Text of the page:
The final thing left in your control is having a makeshift parachute. Similar to how a sugarglider uses its skin folds to help glide, you want to use anything you can get your hands on to help act as a parachute and decelerate you. A giant piece of card board (Again performed on Mythbusters) could easily be life saving. Outside of that, using your clothes, opening those buttoned T-shirts and taking your pants off to drag in the wind could all help slow you down just enough to survive.
The power he has to create portals also lets him create an energy field around his body that acts like a full-body airbag, causing the deceleration to begin slightly before he impacts a surface, decreasing the deceleration to a survivable level.
Alternatively, his power might simply make him momentarily invulnerable during decelerations once he reaches a certain speed, so that when he hits the ground, he doesn’t break- the ground does, and he walks out of the resulting crater unharmed.
As FlyingLemmingSoup mentioned above, stretching out the time for falling is probably the best way to go if you can't reverse the direction of the portal.
One solution relies on clear-headedness while falling, really good timing, and the ability to rapidly make new portals.
If you're in an area without anything to cushion your fall, use portals to turn the ground into a makeshift cushion. Start by getting into a good landing posture, wait until just after your feet hit the ground and you've slowed slightly, but haven't injured yourself yet (this is where timing is important), then open a portal directly below you that leads to your right and about a foot up. Repeat this process, bleeding off a little bit of speed every time, until you come to a safe stop.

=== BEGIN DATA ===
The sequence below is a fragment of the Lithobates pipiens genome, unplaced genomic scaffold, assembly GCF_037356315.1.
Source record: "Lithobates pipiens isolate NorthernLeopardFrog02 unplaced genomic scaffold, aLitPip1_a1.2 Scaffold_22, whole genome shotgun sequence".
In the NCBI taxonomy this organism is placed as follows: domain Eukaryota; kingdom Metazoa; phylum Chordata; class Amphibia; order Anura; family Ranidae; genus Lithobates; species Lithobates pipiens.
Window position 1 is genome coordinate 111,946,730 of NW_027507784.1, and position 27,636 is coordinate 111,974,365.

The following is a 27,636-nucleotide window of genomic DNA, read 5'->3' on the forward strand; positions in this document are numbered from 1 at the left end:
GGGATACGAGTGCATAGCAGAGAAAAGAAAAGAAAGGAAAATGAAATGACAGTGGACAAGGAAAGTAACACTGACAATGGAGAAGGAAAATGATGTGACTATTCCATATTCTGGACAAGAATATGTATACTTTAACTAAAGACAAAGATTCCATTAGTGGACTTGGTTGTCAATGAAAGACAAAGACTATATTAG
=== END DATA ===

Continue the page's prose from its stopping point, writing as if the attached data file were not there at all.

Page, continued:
If you want it to look cool(er), but take more concentration, reduce the vertical distance that the portal moves, and horizontally move back and forth between the same few location. It will look a little "glitchy" from the outside, but you'll effectively slow yourself.
A variation of the above that relies more on personal strength/agility, rather than portal-making ability, is to place a portal on the ground and another one slightly above it, with no need to move them until you've stopped. This requires the portal edges to not be sharp. You'll also want to be wearing gloves.
When you pass through the ground portal, use your hands to lightly "push" against the ground on either edge of the portal, then immediately retract them (don't want to break your arms/wrists/fingers). Repeat this on every pass through the portal. As long as you exert more force on the ground than the additional speed you gain from falling you'll eventually stop. This is effectively like falling between two infinite ladders, using the rungs to slow your fall. Gloves are very important here (especially if the ground is rough) as the friction and force will do a number on the skin of your hands otherwise.